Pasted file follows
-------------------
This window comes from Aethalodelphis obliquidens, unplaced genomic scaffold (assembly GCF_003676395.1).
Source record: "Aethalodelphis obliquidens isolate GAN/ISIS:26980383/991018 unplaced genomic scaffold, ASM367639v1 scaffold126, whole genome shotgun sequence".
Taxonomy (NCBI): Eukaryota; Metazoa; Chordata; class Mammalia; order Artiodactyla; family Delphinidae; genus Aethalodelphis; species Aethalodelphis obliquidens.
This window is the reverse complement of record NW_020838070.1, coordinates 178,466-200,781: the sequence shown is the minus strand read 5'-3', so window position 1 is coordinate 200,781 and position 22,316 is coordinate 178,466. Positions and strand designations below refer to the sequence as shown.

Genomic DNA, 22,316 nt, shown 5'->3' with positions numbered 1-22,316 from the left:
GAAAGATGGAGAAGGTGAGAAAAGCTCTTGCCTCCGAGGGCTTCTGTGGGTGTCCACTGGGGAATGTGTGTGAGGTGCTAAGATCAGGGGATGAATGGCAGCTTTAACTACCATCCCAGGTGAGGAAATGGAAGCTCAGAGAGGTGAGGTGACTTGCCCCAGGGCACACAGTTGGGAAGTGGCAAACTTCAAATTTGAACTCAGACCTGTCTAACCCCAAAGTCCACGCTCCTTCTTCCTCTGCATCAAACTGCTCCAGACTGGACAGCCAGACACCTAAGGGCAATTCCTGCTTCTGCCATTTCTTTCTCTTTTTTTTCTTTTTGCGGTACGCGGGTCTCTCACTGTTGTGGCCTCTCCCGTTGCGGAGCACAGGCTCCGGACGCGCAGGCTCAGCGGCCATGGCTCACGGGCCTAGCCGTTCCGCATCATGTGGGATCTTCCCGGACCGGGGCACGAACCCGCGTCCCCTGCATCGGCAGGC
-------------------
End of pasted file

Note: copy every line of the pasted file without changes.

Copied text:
This window comes from Aethalodelphis obliquidens, unplaced genomic scaffold (assembly GCF_003676395.1).
Source record: "Aethalodelphis obliquidens isolate GAN/ISIS:26980383/991018 unplaced genomic scaffold, ASM367639v1 scaffold126, whole genome shotgun sequence".
Taxonomy (NCBI): Eukaryota; Metazoa; Chordata; class Mammalia; order Artiodactyla; family Delphinidae; genus Aethalodelphis; species Aethalodelphis obliquidens.
This window is the reverse complement of record NW_020838070.1, coordinates 178,466-200,781: the sequence shown is the minus strand read 5'-3', so window position 1 is coordinate 200,781 and position 22,316 is coordinate 178,466. Positions and strand designations below refer to the sequence as shown.

Genomic DNA, 22,316 nt, shown 5'->3' with positions numbered 1-22,316 from the left:
GAAAGATGGAGAAGGTGAGAAAAGCTCTTGCCTCCGAGGGCTTCTGTGGGTGTCCACTGGGGAATGTGTGTGAGGTGCTAAGATCAGGGGATGAATGGCAGCTTTAACTACCATCCCAGGTGAGGAAATGGAAGCTCAGAGAGGTGAGGTGACTTGCCCCAGGGCACACAGTTGGGAAGTGGCAAACTTCAAATTTGAACTCAGACCTGTCTAACCCCAAAGTCCACGCTCCTTCTTCCTCTGCATCAAACTGCTCCAGACTGGACAGCCAGACACCTAAGGGCAATTCCTGCTTCTGCCATTTCTTTCTCTTTTTTTTCTTTTTGCGGTACGCGGGTCTCTCACTGTTGTGGCCTCTCCCGTTGCGGAGCACAGGCTCCGGACGCGCAGGCTCAGCGGCCATGGCTCACGGGCCTAGCCGTTCCGCATCATGTGGGATCTTCCCGGACCGGGGCACGAACCCGCGTCCCCTGCATCGGCAGGC